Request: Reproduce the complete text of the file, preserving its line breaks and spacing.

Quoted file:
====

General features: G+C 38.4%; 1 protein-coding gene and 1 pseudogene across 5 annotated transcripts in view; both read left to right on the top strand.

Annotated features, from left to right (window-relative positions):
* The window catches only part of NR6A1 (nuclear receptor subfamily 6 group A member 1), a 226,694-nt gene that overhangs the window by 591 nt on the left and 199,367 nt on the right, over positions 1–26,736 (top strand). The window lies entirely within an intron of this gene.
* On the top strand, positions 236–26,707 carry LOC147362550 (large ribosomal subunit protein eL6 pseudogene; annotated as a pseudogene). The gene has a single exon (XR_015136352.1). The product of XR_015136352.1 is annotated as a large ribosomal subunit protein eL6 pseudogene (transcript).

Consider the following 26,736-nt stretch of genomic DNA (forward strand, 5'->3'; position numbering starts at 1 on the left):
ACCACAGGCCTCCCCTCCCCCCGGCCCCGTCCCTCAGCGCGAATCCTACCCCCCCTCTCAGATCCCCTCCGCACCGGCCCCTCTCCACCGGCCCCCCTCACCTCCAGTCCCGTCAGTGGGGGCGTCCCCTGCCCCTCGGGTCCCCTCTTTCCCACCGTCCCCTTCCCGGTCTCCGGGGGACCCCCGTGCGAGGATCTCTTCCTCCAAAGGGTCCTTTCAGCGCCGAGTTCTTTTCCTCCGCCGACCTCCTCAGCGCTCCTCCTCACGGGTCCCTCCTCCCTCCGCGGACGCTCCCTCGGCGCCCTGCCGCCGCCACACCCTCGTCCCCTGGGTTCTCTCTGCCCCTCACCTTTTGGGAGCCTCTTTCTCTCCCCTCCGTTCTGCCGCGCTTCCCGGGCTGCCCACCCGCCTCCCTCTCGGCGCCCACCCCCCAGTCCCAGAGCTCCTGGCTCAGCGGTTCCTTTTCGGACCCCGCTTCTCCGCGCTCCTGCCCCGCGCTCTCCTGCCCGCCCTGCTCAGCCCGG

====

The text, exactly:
General features: G+C 38.4%; 1 protein-coding gene and 1 pseudogene across 5 annotated transcripts in view; both read left to right on the top strand.

Annotated features, from left to right (window-relative positions):
* The window catches only part of NR6A1 (nuclear receptor subfamily 6 group A member 1), a 226,694-nt gene that overhangs the window by 591 nt on the left and 199,367 nt on the right, over positions 1–26,736 (top strand). The window lies entirely within an intron of this gene.
* On the top strand, positions 236–26,707 carry LOC147362550 (large ribosomal subunit protein eL6 pseudogene; annotated as a pseudogene). The gene has a single exon (XR_015136352.1). The product of XR_015136352.1 is annotated as a large ribosomal subunit protein eL6 pseudogene (transcript).

Consider the following 26,736-nt stretch of genomic DNA (forward strand, 5'->3'; position numbering starts at 1 on the left):
ACCACAGGCCTCCCCTCCCCCCGGCCCCGTCCCTCAGCGCGAATCCTACCCCCCCTCTCAGATCCCCTCCGCACCGGCCCCTCTCCACCGGCCCCCCTCACCTCCAGTCCCGTCAGTGGGGGCGTCCCCTGCCCCTCGGGTCCCCTCTTTCCCACCGTCCCCTTCCCGGTCTCCGGGGGACCCCCGTGCGAGGATCTCTTCCTCCAAAGGGTCCTTTCAGCGCCGAGTTCTTTTCCTCCGCCGACCTCCTCAGCGCTCCTCCTCACGGGTCCCTCCTCCCTCCGCGGACGCTCCCTCGGCGCCCTGCCGCCGCCACACCCTCGTCCCCTGGGTTCTCTCTGCCCCTCACCTTTTGGGAGCCTCTTTCTCTCCCCTCCGTTCTGCCGCGCTTCCCGGGCTGCCCACCCGCCTCCCTCTCGGCGCCCACCCCCCAGTCCCAGAGCTCCTGGCTCAGCGGTTCCTTTTCGGACCCCGCTTCTCCGCGCTCCTGCCCCGCGCTCTCCTGCCCGCCCTGCTCAGCCCGG